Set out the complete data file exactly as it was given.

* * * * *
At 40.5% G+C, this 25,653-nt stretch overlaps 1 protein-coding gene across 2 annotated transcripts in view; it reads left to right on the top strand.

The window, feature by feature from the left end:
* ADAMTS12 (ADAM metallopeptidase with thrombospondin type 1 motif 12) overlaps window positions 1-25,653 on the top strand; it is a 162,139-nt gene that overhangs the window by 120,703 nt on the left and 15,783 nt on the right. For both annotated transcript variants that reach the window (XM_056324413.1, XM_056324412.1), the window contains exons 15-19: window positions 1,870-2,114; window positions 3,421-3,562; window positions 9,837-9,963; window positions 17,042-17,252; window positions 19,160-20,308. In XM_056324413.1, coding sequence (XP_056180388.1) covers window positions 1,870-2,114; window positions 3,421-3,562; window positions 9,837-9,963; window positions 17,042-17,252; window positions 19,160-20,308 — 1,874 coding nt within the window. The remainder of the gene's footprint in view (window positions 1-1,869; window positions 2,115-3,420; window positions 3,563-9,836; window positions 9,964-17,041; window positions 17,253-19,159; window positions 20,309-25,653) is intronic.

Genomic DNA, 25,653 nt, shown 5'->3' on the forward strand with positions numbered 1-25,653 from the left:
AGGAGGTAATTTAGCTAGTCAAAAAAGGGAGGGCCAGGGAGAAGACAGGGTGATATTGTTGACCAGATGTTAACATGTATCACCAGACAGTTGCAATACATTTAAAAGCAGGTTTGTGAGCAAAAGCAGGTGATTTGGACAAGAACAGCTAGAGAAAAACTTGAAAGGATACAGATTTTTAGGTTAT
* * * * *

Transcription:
At 40.5% G+C, this 25,653-nt stretch overlaps 1 protein-coding gene across 2 annotated transcripts in view; it reads left to right on the top strand.

The window, feature by feature from the left end:
* ADAMTS12 (ADAM metallopeptidase with thrombospondin type 1 motif 12) overlaps window positions 1-25,653 on the top strand; it is a 162,139-nt gene that overhangs the window by 120,703 nt on the left and 15,783 nt on the right. For both annotated transcript variants that reach the window (XM_056324413.1, XM_056324412.1), the window contains exons 15-19: window positions 1,870-2,114; window positions 3,421-3,562; window positions 9,837-9,963; window positions 17,042-17,252; window positions 19,160-20,308. In XM_056324413.1, coding sequence (XP_056180388.1) covers window positions 1,870-2,114; window positions 3,421-3,562; window positions 9,837-9,963; window positions 17,042-17,252; window positions 19,160-20,308 — 1,874 coding nt within the window. The remainder of the gene's footprint in view (window positions 1-1,869; window positions 2,115-3,420; window positions 3,563-9,836; window positions 9,964-17,041; window positions 17,253-19,159; window positions 20,309-25,653) is intronic.

Genomic DNA, 25,653 nt, shown 5'->3' on the forward strand with positions numbered 1-25,653 from the left:
AGGAGGTAATTTAGCTAGTCAAAAAAGGGAGGGCCAGGGAGAAGACAGGGTGATATTGTTGACCAGATGTTAACATGTATCACCAGACAGTTGCAATACATTTAAAAGCAGGTTTGTGAGCAAAAGCAGGTGATTTGGACAAGAACAGCTAGAGAAAAACTTGAAAGGATACAGATTTTTAGGTTAT